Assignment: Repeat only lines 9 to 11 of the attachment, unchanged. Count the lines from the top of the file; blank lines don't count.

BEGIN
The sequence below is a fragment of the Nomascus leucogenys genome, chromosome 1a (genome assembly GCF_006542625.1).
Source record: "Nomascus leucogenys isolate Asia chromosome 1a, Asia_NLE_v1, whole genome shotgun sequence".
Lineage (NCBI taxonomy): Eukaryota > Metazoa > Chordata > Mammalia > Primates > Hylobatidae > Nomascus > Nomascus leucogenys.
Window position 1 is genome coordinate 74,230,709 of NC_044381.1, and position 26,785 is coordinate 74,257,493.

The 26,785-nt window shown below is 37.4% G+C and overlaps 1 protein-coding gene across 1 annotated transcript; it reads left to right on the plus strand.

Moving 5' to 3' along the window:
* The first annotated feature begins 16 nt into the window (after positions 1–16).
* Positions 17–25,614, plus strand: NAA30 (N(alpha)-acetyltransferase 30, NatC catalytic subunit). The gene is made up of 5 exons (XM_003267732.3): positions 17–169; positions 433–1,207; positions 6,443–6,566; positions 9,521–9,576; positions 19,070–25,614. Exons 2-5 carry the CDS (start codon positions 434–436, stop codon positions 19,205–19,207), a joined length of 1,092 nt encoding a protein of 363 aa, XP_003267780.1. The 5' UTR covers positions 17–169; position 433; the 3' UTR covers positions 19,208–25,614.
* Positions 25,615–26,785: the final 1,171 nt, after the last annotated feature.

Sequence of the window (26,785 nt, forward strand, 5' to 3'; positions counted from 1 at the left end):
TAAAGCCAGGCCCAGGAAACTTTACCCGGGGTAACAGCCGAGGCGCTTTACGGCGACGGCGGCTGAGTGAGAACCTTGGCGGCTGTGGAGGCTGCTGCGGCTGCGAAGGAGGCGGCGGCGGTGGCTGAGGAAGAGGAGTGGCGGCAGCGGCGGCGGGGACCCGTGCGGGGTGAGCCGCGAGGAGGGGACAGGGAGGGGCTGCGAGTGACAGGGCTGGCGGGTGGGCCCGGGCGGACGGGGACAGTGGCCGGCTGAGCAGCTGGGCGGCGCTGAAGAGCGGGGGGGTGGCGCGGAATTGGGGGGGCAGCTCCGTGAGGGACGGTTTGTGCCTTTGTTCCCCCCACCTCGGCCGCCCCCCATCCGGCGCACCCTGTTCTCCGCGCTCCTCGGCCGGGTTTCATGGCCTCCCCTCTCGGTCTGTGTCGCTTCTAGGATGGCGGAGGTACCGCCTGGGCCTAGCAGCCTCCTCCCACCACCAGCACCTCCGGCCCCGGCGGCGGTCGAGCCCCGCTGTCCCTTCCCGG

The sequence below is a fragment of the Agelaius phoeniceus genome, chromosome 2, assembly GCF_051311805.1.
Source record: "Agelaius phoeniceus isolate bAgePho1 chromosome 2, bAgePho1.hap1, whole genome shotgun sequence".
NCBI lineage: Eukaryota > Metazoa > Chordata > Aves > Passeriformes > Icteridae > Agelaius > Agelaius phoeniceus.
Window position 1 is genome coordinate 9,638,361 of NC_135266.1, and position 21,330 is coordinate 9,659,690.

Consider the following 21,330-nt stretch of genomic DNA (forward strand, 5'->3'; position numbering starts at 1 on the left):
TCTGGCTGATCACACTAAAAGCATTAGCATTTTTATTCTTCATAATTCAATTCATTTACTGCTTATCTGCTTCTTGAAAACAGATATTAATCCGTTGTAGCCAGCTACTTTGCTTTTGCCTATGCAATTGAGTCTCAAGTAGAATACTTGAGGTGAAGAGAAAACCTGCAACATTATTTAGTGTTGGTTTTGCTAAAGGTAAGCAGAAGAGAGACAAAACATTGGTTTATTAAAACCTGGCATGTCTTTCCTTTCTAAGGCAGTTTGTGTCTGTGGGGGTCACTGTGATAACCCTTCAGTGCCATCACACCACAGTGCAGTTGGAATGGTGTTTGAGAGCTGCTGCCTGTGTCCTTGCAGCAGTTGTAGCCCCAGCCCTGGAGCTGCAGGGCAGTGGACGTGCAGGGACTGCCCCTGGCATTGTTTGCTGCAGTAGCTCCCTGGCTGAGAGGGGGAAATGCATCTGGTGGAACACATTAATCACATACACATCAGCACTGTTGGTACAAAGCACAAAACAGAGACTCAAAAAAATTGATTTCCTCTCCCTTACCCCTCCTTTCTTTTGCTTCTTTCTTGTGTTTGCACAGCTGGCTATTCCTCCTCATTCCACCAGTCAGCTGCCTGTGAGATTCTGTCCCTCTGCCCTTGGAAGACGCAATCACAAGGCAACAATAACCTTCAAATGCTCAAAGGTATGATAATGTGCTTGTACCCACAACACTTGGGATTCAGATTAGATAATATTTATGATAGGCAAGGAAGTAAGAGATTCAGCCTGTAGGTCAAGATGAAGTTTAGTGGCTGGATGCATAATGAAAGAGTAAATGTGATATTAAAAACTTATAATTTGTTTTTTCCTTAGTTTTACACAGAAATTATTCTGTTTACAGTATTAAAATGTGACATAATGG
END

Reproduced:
* Positions 25,615–26,785: the final 1,171 nt, after the last annotated feature.

Sequence of the window (26,785 nt, forward strand, 5' to 3'; positions counted from 1 at the left end):
TAAAGCCAGGCCCAGGAAACTTTACCCGGGGTAACAGCCGAGGCGCTTTACGGCGACGGCGGCTGAGTGAGAACCTTGGCGGCTGTGGAGGCTGCTGCGGCTGCGAAGGAGGCGGCGGCGGTGGCTGAGGAAGAGGAGTGGCGGCAGCGGCGGCGGGGACCCGTGCGGGGTGAGCCGCGAGGAGGGGACAGGGAGGGGCTGCGAGTGACAGGGCTGGCGGGTGGGCCCGGGCGGACGGGGACAGTGGCCGGCTGAGCAGCTGGGCGGCGCTGAAGAGCGGGGGGGTGGCGCGGAATTGGGGGGGCAGCTCCGTGAGGGACGGTTTGTGCCTTTGTTCCCCCCACCTCGGCCGCCCCCCATCCGGCGCACCCTGTTCTCCGCGCTCCTCGGCCGGGTTTCATGGCCTCCCCTCTCGGTCTGTGTCGCTTCTAGGATGGCGGAGGTACCGCCTGGGCCTAGCAGCCTCCTCCCACCACCAGCACCTCCGGCCCCGGCGGCGGTCGAGCCCCGCTGTCCCTTCCCGG